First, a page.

Skills-based hiring has been a growing trend for years, as a way for employers to find the best matches for their team and help job seekers like you navigate changing industries.
Researchers also say that about 30 million Americans have the opportunity to apply skills to new jobs and make 70% more than they do now, leading to upward mobility for lower- and middle-wage workers, so it’s a great time to position yourself for a better role.
What should you put on your resume and profile to get hired based on your skills?
Think about your accomplishments differently.
Whether you’re right out of college, have a few years under your belt or are more senior in your field, you have completed projects and relied on your skills to be successful. Write down a few projects or campaigns you played a critical role in, then parse out the skills it took to get those done. You could think about communication, details and organization, logistics, problem-solving, management – these are the “how” of your work. So even if you build things all day, you likely have to liaise with vendors, contractors and other professionals to be successful, and it likely takes a combination of time management, communication and logistical organization to pull it off.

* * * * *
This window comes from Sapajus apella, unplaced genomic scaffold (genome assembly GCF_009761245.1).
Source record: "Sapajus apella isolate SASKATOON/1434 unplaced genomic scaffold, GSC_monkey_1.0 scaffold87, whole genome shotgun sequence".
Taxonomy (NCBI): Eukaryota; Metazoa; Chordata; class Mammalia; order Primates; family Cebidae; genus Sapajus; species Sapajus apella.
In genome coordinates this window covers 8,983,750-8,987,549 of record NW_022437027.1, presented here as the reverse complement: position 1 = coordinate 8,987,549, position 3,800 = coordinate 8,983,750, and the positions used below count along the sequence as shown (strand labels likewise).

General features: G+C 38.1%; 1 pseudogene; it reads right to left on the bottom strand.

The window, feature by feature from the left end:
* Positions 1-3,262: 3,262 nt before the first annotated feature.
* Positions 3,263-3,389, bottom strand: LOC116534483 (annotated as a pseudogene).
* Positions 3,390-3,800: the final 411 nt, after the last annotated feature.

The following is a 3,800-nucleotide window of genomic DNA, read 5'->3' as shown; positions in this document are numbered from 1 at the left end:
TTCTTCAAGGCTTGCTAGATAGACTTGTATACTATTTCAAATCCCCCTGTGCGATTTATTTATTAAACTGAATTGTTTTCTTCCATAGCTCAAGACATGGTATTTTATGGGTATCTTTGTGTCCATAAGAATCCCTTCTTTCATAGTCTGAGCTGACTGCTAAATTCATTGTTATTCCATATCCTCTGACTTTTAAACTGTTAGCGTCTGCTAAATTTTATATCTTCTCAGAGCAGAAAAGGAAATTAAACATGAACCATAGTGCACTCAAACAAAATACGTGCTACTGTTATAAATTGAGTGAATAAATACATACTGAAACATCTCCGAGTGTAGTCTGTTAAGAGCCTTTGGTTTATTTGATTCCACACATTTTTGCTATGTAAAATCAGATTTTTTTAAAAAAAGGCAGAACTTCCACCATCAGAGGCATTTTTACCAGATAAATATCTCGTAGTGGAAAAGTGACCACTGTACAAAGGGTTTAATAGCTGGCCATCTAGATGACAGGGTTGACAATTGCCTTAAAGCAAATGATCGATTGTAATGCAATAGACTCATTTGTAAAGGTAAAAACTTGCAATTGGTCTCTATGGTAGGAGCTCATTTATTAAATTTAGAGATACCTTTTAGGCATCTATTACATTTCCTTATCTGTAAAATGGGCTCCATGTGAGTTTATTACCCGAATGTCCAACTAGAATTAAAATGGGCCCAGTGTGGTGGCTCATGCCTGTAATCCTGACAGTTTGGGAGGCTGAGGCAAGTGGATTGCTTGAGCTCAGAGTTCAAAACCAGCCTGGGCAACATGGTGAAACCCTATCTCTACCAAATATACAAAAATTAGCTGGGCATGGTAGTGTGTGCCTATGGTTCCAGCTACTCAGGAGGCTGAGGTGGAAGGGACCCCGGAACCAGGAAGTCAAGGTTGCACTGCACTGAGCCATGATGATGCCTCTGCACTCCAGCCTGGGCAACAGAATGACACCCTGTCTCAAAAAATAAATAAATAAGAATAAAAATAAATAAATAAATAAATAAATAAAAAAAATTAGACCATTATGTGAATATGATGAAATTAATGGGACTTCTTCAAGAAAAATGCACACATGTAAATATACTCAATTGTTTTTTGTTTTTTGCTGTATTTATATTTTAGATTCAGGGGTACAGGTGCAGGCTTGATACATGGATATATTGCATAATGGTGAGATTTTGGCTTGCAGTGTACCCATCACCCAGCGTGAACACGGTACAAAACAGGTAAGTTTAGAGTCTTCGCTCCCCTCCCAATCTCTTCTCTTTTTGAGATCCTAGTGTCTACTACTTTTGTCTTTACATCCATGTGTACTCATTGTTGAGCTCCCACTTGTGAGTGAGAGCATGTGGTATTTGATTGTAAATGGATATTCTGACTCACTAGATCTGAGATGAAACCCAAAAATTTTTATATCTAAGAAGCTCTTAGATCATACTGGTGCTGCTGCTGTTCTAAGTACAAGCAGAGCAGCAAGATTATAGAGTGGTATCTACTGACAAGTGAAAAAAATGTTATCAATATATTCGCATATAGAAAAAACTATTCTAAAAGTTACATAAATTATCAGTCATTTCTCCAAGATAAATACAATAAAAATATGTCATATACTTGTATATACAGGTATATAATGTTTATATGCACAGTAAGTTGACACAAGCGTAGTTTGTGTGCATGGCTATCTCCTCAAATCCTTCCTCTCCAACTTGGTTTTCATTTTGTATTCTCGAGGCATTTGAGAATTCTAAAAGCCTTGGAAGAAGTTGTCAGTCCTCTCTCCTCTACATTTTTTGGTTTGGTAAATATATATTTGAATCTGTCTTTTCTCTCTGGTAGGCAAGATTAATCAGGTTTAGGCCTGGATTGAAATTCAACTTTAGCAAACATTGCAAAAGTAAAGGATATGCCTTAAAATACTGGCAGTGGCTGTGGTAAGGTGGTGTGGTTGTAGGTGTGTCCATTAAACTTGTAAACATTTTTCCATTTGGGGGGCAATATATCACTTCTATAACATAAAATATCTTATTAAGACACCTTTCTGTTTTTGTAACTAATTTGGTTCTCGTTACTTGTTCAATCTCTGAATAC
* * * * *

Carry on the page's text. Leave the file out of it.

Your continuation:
List your skills and accomplishments on your resume.
This document should serve as a highlight reel or overview of successes, rather than the journey of your professional development. All of those projects, campaigns, accomplishments and skills from the first step? Start listing those where they are relevant on your resume, either by updating one you have or build a resume in minutes with the help of AI. Typically, you’ll list your accomplishments under each job experience you have, and if you’re able to include your skills in that description, go for it! You can also list your skills in a wholly separate section.
Track progress, goals and interests in your candidate profile.
While you might only be able to squeeze in your skills on your resume, they should really shine in your profile. You should add the skill itself, of course, as well as the proficiency level, certifications and any other way you’re tackling professional development. These data points will help recruiters and hiring managers find you, better understand your accomplishments, and connect the dots between your experiences and skills.
An additional way to add personality and depth to your profile is to include your career goals. Doing this makes it crystal clear to employers where you’re trying to go and what you’re trying to accomplish, and they can see all the ways you’re working toward that with your skills and training. Listing and fleshing out your career goals also allows you to highlight the skills you do have and tell your professional story. Make sure to keep your resume and profile up-to-date and be ready for any job opportunity.
Skills-based hiring is only going to continue to grow, so make sure to maximize how you share your skillset.